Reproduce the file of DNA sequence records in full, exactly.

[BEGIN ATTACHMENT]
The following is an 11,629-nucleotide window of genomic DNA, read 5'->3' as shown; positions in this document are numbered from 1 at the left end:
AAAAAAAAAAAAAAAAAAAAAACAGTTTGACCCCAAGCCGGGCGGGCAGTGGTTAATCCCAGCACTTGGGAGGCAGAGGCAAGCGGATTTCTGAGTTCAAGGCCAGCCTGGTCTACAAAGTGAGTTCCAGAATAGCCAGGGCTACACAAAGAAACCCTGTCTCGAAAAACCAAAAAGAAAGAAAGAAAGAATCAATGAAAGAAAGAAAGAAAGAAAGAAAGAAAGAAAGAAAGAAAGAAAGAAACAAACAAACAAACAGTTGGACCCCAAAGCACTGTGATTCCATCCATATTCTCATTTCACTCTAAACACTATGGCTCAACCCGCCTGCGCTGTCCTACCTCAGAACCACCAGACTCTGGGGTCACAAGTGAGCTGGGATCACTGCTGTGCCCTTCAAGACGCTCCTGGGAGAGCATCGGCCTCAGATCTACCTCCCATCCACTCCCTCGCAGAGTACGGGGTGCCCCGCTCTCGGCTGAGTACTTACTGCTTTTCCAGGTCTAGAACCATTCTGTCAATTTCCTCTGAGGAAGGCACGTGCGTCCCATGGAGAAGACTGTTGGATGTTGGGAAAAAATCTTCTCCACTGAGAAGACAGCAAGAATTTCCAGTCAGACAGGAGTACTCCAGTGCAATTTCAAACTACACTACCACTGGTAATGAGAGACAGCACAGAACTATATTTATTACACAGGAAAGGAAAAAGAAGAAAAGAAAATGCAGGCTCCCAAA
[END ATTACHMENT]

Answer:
The following is an 11,629-nucleotide window of genomic DNA, read 5'->3' as shown; positions in this document are numbered from 1 at the left end:
AAAAAAAAAAAAAAAAAAAAAACAGTTTGACCCCAAGCCGGGCGGGCAGTGGTTAATCCCAGCACTTGGGAGGCAGAGGCAAGCGGATTTCTGAGTTCAAGGCCAGCCTGGTCTACAAAGTGAGTTCCAGAATAGCCAGGGCTACACAAAGAAACCCTGTCTCGAAAAACCAAAAAGAAAGAAAGAAAGAATCAATGAAAGAAAGAAAGAAAGAAAGAAAGAAAGAAAGAAAGAAAGAAAGAAACAAACAAACAAACAGTTGGACCCCAAAGCACTGTGATTCCATCCATATTCTCATTTCACTCTAAACACTATGGCTCAACCCGCCTGCGCTGTCCTACCTCAGAACCACCAGACTCTGGGGTCACAAGTGAGCTGGGATCACTGCTGTGCCCTTCAAGACGCTCCTGGGAGAGCATCGGCCTCAGATCTACCTCCCATCCACTCCCTCGCAGAGTACGGGGTGCCCCGCTCTCGGCTGAGTACTTACTGCTTTTCCAGGTCTAGAACCATTCTGTCAATTTCCTCTGAGGAAGGCACGTGCGTCCCATGGAGAAGACTGTTGGATGTTGGGAAAAAATCTTCTCCACTGAGAAGACAGCAAGAATTTCCAGTCAGACAGGAGTACTCCAGTGCAATTTCAAACTACACTACCACTGGTAATGAGAGACAGCACAGAACTATATTTATTACACAGGAAAGGAAAAAGAAGAAAAGAAAATGCAGGCTCCCAAA